The skies over the target were filled with black flak appearing to be so thick you could walk on it! The exploding shells filled the space with flying chunks of iron as bombers started their bomb run on the target. We often could hear the flak pelting our plance like a "buckshot" on a tin roof. This flak would often strike a vital part of the plane or wound a member of the crew! Our waist gunner was wounded on our tenth mission!Some missions we could count hundreds of holes in our plane after we landed safely in England! Bombers receiving a direct hit were blown out of the sky and another ten man aircrew was lost. Planes severely damaged had to drop out of formation and face enemy fighters alone unless some of our P-51 or P-47 escort fighters protected them. Bombers disabled or on fire had no choice but to order the crews to bail out. Airmen who survived the parachute jump were captured and placed into German prisoner of war camps (POW). They were classified as "missing in action".
Forty-eight photos, some sixty years old are included in this 350 page book to illustrate the story of the author's childhood in the Great Depression through the great air war of World War II. A description of each mission from a sixty year old diary is included. I think you will enjoy the story of a teenage Radio-Gunner's experiences in the Mighty Eighth Air Force.
Hutch" grew up in the hills of southern Indiana during the Great Depression. He was one of the sixteen million youngsters who served in the armed forces during Woorld War II. The author served as a radio operator/gunner on a B-17 Flying Fortress in the 490 th Bomb Group of the Eighth Air Force. His story includes a copy of of his diary that describe his experiences during eighteen combat missions over Germany. Home from the war at age twenty, he attended Indiana University on the G.I. Bill. He earned a B.S. in Education in 1949 majoring in history and journalism, a Masters degree in education in 1952, and an Ed.S. in school administration in 1967. During his 37 years of experience in the public schools, he served as an elementary teacher, Principal, and Special Projects Assistant to the Superintendent of schools. Community activities include being an ordained elder in the Presbyterian church, president of the Rotary Club and Paul Harris award winner, member of the Masonic Lodge for 46 years, and president of various educational groups such as the Retired Teacher's Association. Hobbies include golf, horseback riding, traveling, and WWII history. Mr. Hutchinson and his wife, June, (also a retired teacher) recently celebrated their 58th anniversary. They reside on an eighty acre farm in southern Indiana and have two horses. Like the cowboy heroes of his youth, he can still ride off into the sunset.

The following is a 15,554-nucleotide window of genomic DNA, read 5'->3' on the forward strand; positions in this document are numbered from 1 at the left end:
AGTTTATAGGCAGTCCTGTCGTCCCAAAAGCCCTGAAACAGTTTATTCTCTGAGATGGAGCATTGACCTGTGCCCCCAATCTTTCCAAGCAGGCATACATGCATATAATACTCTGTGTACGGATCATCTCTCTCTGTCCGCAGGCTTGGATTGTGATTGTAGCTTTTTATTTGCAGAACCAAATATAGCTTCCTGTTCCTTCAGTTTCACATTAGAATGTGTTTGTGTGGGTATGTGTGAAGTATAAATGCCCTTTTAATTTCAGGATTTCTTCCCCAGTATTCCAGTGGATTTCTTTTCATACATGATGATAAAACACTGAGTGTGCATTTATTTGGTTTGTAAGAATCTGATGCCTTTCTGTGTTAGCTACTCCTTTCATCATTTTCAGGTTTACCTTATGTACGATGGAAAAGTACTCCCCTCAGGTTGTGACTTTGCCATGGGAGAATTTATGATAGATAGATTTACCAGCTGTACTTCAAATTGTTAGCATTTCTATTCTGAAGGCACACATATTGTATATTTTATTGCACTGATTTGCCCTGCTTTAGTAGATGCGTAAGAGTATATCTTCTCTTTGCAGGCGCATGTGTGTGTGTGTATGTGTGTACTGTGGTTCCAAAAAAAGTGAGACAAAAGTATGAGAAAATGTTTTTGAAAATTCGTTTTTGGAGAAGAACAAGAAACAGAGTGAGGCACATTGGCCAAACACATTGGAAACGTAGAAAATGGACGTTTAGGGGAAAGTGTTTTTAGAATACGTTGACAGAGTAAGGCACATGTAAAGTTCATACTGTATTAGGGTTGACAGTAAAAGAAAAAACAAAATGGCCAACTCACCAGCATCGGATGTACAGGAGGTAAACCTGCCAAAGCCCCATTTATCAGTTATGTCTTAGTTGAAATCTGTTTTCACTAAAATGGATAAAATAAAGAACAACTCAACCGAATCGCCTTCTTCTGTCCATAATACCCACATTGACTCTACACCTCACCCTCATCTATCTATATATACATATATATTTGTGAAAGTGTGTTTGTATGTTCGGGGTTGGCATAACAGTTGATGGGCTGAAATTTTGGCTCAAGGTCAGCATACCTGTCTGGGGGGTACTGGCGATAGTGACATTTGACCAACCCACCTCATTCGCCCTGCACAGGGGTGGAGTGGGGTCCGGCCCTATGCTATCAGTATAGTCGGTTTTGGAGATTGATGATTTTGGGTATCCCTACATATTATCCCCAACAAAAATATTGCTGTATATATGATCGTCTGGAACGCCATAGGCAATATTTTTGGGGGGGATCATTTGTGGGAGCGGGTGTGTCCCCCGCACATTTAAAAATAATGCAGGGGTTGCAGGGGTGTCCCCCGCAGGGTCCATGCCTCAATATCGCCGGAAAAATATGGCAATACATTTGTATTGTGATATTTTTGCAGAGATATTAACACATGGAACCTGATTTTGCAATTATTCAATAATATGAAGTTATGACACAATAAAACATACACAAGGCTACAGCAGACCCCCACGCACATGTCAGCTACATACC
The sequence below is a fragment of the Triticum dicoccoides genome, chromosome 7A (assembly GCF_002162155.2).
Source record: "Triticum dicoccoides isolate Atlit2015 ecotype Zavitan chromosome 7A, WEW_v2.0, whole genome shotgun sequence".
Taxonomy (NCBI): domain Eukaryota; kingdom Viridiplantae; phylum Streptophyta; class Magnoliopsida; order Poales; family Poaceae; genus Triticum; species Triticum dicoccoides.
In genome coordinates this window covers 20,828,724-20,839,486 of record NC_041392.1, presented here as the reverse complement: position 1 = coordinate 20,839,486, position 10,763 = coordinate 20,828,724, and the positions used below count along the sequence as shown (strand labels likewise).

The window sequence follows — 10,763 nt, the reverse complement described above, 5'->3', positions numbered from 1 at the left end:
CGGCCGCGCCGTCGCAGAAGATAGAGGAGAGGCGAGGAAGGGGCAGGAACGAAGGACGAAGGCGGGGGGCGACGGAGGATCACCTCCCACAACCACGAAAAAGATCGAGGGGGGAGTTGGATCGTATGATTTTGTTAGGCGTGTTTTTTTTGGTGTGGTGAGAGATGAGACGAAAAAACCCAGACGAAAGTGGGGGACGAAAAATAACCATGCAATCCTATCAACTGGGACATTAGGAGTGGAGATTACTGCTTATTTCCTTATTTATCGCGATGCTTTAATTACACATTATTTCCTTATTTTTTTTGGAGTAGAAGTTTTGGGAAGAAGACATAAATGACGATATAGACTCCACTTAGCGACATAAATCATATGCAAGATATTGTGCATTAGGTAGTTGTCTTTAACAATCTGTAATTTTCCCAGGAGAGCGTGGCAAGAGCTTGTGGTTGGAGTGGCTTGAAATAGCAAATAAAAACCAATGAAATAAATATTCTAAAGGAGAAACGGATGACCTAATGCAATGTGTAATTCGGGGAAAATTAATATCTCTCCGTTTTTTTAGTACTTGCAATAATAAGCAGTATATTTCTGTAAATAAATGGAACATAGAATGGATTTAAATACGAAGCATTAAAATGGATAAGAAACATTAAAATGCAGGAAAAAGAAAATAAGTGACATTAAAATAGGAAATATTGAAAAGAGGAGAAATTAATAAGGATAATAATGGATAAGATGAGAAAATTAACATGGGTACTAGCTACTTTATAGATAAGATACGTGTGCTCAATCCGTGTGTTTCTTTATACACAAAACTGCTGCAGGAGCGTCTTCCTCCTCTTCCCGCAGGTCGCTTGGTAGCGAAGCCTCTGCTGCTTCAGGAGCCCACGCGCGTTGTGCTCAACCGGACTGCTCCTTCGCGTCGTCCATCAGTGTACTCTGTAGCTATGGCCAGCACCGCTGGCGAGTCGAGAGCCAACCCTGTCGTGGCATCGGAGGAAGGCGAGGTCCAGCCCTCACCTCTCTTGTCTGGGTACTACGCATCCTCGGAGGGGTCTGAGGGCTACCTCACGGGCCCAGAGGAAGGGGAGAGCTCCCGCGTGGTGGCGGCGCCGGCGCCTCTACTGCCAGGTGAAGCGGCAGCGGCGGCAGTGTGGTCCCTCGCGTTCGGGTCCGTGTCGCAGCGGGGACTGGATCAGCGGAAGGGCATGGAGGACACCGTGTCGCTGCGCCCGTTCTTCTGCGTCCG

On a cold February morning in 1944, Harold leaves his new bride at an Iowa train platform and embarks on a stark and riveting journey, where camaraderie is the key to survival, and loss is the lesson learned. Heroism combined with humanism drives this compelling saga of the human spirit at its most triumphant and most vulnerable. Steel Fortress joins ranks with the most poignant of commentaries on war; it is a story for the ages, and evidence of the universal spirit of man.
Hutch's third book contains short stories of boys on B-17 Flying Fortress crews in deadly missions with the Eighth Air Force in World War II and stories of his own teenage combat experiences as radio/gunner on twenty missions with the Mighty Eighth.
Teenagers enlisted or were drafted, trained and went into combat before they could legally vote or buy a drink. They volunteered to fly in the Army's Air Cadet Program and became a part of the greatest air armada in the world. Most of the gunners on a bomber crew were teenagers and the average age of officers was twenty-four. Veterans' memoirs and diaries give amazing reports of fighter attacks, flak damage and those who survived being shot down out to become Prisoners of War. These youngsters manned the planes that bombed and destroyed Germanys military and war industry. The price of victory was high, with an extreme loss of aircrews and planes. Eighth Air Force losses were among the highest of any military unit.
Like the author, teenagers who survived to tell the stories of those great air battles are now in their mid-eighties and rapidly passing into history. See previous books "Through These Eyes" and "Bombs Away!" See a free DVD at http://video.smithville.net/?p=17 for interviews of the author with actual WW II combat film footage.
"WW II veterans are fading into History less than two million of the sixteen million who served are left to tell their stories"
See my interview online at "Wings over Europe my Smithville"